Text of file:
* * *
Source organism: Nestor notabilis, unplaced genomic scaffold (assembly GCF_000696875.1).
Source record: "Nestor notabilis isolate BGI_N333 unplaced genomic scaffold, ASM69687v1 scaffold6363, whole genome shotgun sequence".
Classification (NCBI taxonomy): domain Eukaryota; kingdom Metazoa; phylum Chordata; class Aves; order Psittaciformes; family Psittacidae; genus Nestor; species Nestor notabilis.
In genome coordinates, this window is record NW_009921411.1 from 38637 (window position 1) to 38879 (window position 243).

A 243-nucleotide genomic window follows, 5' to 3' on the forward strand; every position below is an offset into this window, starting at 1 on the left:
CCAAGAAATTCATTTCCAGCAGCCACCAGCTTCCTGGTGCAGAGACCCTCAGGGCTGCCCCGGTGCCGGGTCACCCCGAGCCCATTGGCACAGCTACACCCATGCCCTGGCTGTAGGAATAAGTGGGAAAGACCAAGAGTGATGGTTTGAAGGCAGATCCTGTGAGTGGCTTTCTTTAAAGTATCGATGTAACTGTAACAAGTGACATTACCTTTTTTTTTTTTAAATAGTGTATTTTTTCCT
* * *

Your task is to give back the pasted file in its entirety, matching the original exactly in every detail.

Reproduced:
Source organism: Nestor notabilis, unplaced genomic scaffold (assembly GCF_000696875.1).
Source record: "Nestor notabilis isolate BGI_N333 unplaced genomic scaffold, ASM69687v1 scaffold6363, whole genome shotgun sequence".
Classification (NCBI taxonomy): domain Eukaryota; kingdom Metazoa; phylum Chordata; class Aves; order Psittaciformes; family Psittacidae; genus Nestor; species Nestor notabilis.
In genome coordinates, this window is record NW_009921411.1 from 38637 (window position 1) to 38879 (window position 243).

A 243-nucleotide genomic window follows, 5' to 3' on the forward strand; every position below is an offset into this window, starting at 1 on the left:
CCAAGAAATTCATTTCCAGCAGCCACCAGCTTCCTGGTGCAGAGACCCTCAGGGCTGCCCCGGTGCCGGGTCACCCCGAGCCCATTGGCACAGCTACACCCATGCCCTGGCTGTAGGAATAAGTGGGAAAGACCAAGAGTGATGGTTTGAAGGCAGATCCTGTGAGTGGCTTTCTTTAAAGTATCGATGTAACTGTAACAAGTGACATTACCTTTTTTTTTTTTAAATAGTGTATTTTTTCCT